Then, in June 1985, bones were dug up in Embu, Brazil, that were purportedly Megele’s remains. “With that, all the media attention stopped,” Eva said. “They said they were Mengele’s bones but they were not. No one was interested in the Mengele twins anymore. We felt tremendously let down because our problems had not changed. We were treated like a hot potato.”

In June 1993, Miriam, Eva’s sister, died. It had been nearly six years since Eva had donated a kidney to her sister. In 1944, after injecting Eva with bacteria, Mengele told her she would be dead in two weeks. In Eva’s mind, death was not an option since that meant that Miriam would be killed as well. “When I did not die, my sister was injected with something that stunted the growth of her kidneys,” Eva said. “That is what eventually killed her.”

Eva was devastated by Miriam’s death. “I had tremendous nightmares from her death,” Eva said. “I could almost feel in the middle of the night how she suffocated from her cancer and I would wake up screaming. That went on for months. I knew from my previous experiences and struggles that the best way for me to deal with pain was to do something to honor the memory of that person,” Eva said. “But I did not know what that would be.”


Eva Kor in front of CANDLES (photographed by Steve Lipson)

The answer came to her soon. In her work as a realtor, Eva found a building for a client who wanted to open a travel agency. When the client couldn’t afford to buy the building on her own, it dawned on Eva that it was an ideal opportunity to start a little museum with the posters and artifacts she had collected. So Eva and her client joined forces to qualify for the mortgage.

Thus was born the CANDLES Holocaust Museum. “We put up a little slogan right below the ceiling all around the museum,” Eva said. “It read, ‘Let’s remove all hatred and prejudice from our world, and let it begin with me.’ Our logo is a Star of David split in two with barbed wire surrounding it, and in the middle there are two candles.”candles-logo

The opening of the museum in 1995 was well attended. Through the years, Eva funded the operation herself. She and her husband, Michael “Mickey” Kor, opened the doors three times a week for two hours at a time, not including group tours. When Eva’s partner had to close her travel business after 9-11, Eva and Mickey bought her out to protect their credit.

On November 14, 2003, Eva displayed the message “Holocaust education promotes peace” in big red letters on the museum wall. “in order to promote peace in the world,” she said, “we need to teach people how to heal themselves because every person who lives at peace with himself or herself is not a person who would want to start a war or kill. By the same token, any person who is angry promotes war. Only angry people start wars.”

Four days later, the museum was burned to the ground by an arsonist who left behind the message, “Remember Timothy McVeigh,” in reference to the architect of the 1995 Oklahoma City bombing. “As I was standing there at one AM, barely able to absorb what was going on, two reporters shoved a camera and microphones in my face and said, ‘What are you going to do? How do you feel?”” Eva recalled. “And I said,’ Well, I have had better days in my life,’ but then I immediately remembered that I also have had some worse ones, and I stated so. I said, ‘I have got to rebuild. I cannot let hatred destroy what we are trying to do here.’ The idea that I would ever give up just because some hateful person or people did this, that is giving in to hatred.”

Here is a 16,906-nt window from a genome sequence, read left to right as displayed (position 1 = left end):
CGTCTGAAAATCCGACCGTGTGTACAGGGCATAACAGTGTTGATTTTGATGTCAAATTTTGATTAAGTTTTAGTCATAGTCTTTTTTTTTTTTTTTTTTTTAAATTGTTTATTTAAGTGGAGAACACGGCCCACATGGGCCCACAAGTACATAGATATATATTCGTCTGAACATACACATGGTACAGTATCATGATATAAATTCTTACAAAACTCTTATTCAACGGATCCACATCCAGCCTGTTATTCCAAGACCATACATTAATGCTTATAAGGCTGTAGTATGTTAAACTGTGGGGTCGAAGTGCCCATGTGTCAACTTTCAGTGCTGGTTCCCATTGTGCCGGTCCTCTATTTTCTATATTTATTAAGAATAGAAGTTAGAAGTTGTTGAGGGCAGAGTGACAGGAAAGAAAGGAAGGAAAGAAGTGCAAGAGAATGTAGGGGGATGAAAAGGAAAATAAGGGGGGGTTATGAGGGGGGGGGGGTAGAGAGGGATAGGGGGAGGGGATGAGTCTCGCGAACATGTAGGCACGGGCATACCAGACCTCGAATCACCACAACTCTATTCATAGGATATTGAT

Eva assumed she and Mickey would have to finance the rebuilding on their own. “From 1985, when we were shot down like a hot air balloon and nobody cared about our existence, until the fire, I never received any big support from anywhere,” Eva said. “And so I thought it was my headache, my problem.”

She was in for a wonderful surprise. “The next morning, the telephone rang at six AM,” Eva said. “Reporters from everywhere called. That first day, I received a hundred telephone calls. It went on and on, people leaving messages, people stopping me, reporters at the museum. The following day, a group of citizens had a rally at the museum to stop hatred. Two days later, they had a peace walk from the synagogue to the museum and the media was everywhere.”

The public outpouring of support raised more than $300,000, including more than $25,000 raised by area school children. The new mortgage was put in the name of the CANDLES Holocaust Museum and Education Center.  “Children were very much attracted to the issues that we presented and were very interested in bring involved,” Eva said. “At one school, a cute little six-year-old girl handed me $1,200. I said, ‘What do you know about the Holocaust?’ She said to me, ‘Well, I know that when you were my age, people were mean to you because you were Jewish, and that was wrong.’  And I said to myself, As long as children can learn these very simple lessons, that is what we want to do.”